Rule 12(b)(6) authorizes the dismissal of a complaint for "failure to state a claim upon which relief can be granted." Under Rule 12(b)(6), we must "accept all factual allegations as true, construe the complaint in the light most favorable to the plaintiff, and determine whether, under any reasonable reading of the complaint, the plaintiff may be entitled to relief." Fowler v. UPMC Shadyside, 578 F.3d 203, 210 (3d Cir. 2009) (quoting Phillips v. Cnty. of Allegheny, 515 F.3d 224, 231 (3d Cir. 2008)). While a complaint need only contain "a short and plain statement of the claim, " FED. R. CIV. P. 8(a)(2), and detailed factual allegations are not required, Bell Atlantic Corp. v. Twombly, 550 U.S. 544, 555 (2007), a complaint must plead "enough facts to state a claim to relief that is plausible on its face." Id. at 570. "The plausibility standard is not akin to a probability requirement, ' but it asks for more than a sheer possibility that a defendant has acted unlawfully." Ashcroft v. Iqbal, 556 U.S. 662, 678 (2009) (quoting Twombly, 550 U.S. at 556). "[L]abels and conclusions" are not enough, and a court is "not bound to accept as true a legal conclusion couched as a factual allegation." Twombly, 550 U.S. at 555.

B. Dismissal of All Claims

All of Plaintiff's claims require a showing of an inaccurate, misleading, or false statement. In an attempt to have all of Plaintiff's claims dismissed simultaneously, Defendant Nationstar attacks this common element. It argues that all of Plaintiff's claims must be dismissed because the information it furnished to the credit reporting agencies was accurate. (Doc. 24 at 5). Namely, Nationstar asserts that Plaintiff admits the mortgage and note are in default, and Plaintiff does not allege that her obligations under the mortgage and note have been discharged, satisfied, or assumed by her ex-husband. (Doc. 24 at 4; Doc. 1 at 3). Therefore, according to Nationstar, despite the divorce and quitclaim deed, Plaintiff remains jointly and severally liable as a co-borrower and co-mortgagor. (Doc. 24 at 4). Thus, Nationstar argues the information it furnished concerning the default was accurate, and Plaintiff has failed to state a claim upon which she is entitled to relief. (Doc. 24 at 5-6). We disagree.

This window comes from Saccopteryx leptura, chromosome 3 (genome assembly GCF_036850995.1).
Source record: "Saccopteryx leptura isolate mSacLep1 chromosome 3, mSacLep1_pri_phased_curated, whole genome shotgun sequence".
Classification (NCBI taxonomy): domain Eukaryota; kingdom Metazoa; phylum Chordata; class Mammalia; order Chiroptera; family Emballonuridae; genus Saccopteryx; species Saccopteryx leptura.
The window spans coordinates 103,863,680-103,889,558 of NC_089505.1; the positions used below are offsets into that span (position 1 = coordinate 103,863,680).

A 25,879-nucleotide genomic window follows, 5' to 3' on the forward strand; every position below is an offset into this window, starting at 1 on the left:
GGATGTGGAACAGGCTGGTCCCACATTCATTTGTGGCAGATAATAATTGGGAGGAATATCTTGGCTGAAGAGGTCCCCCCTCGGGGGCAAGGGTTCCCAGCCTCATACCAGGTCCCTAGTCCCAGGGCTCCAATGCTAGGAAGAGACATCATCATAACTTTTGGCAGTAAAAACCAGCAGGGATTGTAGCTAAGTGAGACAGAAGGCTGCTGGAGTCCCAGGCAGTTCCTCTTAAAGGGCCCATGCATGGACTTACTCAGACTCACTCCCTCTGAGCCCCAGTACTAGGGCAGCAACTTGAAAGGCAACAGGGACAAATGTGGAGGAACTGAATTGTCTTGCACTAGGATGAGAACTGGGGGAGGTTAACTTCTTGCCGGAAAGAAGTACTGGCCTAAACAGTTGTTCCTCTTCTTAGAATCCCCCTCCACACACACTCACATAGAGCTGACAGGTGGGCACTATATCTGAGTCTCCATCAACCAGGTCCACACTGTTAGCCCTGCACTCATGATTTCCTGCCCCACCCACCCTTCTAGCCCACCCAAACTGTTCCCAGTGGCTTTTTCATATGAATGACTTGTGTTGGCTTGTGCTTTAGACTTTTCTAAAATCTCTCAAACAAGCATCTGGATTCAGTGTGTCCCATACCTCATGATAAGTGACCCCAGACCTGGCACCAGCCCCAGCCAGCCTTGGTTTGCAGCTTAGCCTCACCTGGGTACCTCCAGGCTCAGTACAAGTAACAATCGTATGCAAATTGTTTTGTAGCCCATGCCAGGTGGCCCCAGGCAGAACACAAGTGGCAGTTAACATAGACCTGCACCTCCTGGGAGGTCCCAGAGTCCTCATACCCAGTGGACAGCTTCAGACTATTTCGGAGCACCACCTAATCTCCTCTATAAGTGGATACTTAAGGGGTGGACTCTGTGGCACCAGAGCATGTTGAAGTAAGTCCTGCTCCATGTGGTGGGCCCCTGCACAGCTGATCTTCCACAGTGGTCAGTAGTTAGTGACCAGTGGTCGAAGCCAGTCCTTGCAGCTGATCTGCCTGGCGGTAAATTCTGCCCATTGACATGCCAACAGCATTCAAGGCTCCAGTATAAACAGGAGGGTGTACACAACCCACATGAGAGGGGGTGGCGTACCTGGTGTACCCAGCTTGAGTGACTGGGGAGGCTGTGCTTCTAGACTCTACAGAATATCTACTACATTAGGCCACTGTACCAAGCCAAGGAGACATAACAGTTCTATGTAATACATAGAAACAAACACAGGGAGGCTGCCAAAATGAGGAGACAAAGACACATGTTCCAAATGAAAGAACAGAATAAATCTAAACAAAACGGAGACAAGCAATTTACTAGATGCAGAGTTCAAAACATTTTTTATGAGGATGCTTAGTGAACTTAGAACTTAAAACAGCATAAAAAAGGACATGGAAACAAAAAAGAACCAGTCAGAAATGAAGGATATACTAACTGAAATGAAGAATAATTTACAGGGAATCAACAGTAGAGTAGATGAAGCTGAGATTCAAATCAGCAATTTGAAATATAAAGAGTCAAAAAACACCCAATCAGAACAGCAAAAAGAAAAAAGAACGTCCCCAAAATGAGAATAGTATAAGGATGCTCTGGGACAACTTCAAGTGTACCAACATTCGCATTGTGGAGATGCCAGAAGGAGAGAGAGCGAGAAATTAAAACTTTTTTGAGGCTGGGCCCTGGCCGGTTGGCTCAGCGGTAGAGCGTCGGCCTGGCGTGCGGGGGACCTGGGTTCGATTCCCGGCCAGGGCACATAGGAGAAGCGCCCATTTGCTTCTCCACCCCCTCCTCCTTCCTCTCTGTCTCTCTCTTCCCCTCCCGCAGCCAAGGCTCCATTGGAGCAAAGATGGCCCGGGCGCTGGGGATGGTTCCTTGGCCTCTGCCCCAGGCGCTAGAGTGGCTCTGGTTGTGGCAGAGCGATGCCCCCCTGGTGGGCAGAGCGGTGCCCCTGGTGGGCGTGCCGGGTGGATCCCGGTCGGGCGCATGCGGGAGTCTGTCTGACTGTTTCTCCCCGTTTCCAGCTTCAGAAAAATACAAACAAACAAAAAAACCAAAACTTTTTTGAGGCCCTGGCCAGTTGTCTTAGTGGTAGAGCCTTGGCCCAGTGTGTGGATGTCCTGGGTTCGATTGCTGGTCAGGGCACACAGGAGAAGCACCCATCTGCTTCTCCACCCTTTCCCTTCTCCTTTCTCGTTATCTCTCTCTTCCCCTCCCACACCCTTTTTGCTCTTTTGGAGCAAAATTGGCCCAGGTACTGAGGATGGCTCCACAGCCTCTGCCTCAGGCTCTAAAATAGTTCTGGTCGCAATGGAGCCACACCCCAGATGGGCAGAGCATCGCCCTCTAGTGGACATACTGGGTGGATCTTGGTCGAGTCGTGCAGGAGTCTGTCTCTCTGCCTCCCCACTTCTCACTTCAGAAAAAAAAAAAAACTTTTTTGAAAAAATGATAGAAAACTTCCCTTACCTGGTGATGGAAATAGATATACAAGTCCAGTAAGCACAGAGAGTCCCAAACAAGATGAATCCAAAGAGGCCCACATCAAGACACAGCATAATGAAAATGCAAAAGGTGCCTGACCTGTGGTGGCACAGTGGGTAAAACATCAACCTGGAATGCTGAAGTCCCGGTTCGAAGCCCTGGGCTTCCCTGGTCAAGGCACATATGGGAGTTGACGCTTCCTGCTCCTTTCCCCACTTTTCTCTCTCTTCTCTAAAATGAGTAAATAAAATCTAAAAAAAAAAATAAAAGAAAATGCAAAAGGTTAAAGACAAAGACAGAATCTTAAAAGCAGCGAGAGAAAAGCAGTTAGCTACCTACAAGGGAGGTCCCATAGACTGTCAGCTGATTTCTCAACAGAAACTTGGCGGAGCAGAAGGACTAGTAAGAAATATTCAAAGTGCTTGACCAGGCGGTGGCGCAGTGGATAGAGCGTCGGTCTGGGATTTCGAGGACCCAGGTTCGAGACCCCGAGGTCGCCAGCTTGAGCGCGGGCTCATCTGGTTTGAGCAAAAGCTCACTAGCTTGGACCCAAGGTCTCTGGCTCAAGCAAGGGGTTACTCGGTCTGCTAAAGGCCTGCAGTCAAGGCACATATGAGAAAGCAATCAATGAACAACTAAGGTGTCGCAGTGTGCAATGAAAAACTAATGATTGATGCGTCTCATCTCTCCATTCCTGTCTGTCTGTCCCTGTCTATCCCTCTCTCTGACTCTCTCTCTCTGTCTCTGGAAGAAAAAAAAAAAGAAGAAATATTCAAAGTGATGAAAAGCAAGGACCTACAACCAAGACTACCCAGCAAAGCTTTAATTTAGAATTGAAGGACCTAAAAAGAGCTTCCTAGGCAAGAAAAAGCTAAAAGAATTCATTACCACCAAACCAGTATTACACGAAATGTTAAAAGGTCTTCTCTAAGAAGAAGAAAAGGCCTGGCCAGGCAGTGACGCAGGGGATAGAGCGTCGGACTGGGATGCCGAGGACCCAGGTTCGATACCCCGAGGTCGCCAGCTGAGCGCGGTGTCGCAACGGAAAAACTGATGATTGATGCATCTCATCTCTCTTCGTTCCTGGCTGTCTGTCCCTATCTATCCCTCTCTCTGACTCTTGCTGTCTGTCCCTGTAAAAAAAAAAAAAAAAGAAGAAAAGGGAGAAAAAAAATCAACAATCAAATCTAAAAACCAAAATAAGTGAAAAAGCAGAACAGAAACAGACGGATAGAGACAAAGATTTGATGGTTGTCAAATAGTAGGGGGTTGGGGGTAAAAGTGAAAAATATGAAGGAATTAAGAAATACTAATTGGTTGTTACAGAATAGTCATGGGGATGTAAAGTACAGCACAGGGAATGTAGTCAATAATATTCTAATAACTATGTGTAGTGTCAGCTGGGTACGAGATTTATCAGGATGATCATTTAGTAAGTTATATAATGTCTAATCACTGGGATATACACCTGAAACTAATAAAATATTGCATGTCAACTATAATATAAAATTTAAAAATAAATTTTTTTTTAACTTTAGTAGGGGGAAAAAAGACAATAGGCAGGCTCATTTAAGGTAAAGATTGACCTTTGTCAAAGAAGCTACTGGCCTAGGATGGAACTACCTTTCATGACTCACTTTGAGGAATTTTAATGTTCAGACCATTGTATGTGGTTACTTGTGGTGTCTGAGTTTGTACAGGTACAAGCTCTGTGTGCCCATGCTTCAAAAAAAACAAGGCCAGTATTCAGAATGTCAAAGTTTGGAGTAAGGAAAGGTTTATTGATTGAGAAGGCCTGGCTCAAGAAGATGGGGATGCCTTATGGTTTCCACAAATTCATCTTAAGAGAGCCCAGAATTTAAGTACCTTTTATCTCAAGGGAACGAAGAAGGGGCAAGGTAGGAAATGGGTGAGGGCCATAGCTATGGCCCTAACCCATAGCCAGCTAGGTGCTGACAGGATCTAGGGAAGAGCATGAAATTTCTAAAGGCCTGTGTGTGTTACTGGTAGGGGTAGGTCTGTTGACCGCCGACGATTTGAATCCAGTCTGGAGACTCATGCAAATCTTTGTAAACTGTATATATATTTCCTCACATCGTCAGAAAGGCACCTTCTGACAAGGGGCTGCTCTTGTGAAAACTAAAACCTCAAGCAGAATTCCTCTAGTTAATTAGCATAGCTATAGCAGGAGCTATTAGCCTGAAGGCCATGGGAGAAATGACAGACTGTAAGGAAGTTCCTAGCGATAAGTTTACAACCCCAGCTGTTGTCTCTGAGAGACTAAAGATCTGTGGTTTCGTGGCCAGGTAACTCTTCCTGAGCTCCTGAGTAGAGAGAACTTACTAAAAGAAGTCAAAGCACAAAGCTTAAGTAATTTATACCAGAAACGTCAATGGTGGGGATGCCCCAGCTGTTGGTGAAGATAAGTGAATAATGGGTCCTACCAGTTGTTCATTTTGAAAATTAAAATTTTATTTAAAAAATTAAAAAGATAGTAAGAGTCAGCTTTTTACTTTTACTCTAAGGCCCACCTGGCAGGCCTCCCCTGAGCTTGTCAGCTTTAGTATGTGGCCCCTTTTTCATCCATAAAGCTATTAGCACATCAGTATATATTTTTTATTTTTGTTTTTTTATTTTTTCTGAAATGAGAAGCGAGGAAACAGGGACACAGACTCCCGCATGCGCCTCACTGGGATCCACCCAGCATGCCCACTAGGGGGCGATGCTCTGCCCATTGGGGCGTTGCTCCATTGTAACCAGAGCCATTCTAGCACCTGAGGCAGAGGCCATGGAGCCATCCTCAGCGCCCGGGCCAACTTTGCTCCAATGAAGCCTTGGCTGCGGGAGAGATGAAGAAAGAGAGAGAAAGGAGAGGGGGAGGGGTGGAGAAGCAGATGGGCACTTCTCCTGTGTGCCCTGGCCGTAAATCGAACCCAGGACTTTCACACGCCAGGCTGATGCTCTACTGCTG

Plaintiff's complaint alleges that (1) she did not sign or agree to the mortgage modification agreement, (2) there is negative reporting on her credit report "with regard to the mortgage loan modification, " and (3) the inaccurate information was furnished by Nationstar. (Doc. 1 at 4-5). Accepting these averments as true, even if Plaintiff remains liable on the original mortgage and note, the information furnished to the credit reporting agencies was based on an agreement to which Plaintiff is not a signatory and under which she is not liable. Accord (Doc. 20-5 at 6) (stating in the modification agreement that non-signing spouse may remain liable under the original "loan documents, " not the modified agreement). Therefore, we find that Plaintiff has pleaded enough factual allegations concerning the inaccuracy of the information furnished by Nationstar to state facially plausible claims to relief.[1] Accordingly, we will deny the motion to dismiss on this ground.

C. Preemption of State Law Claims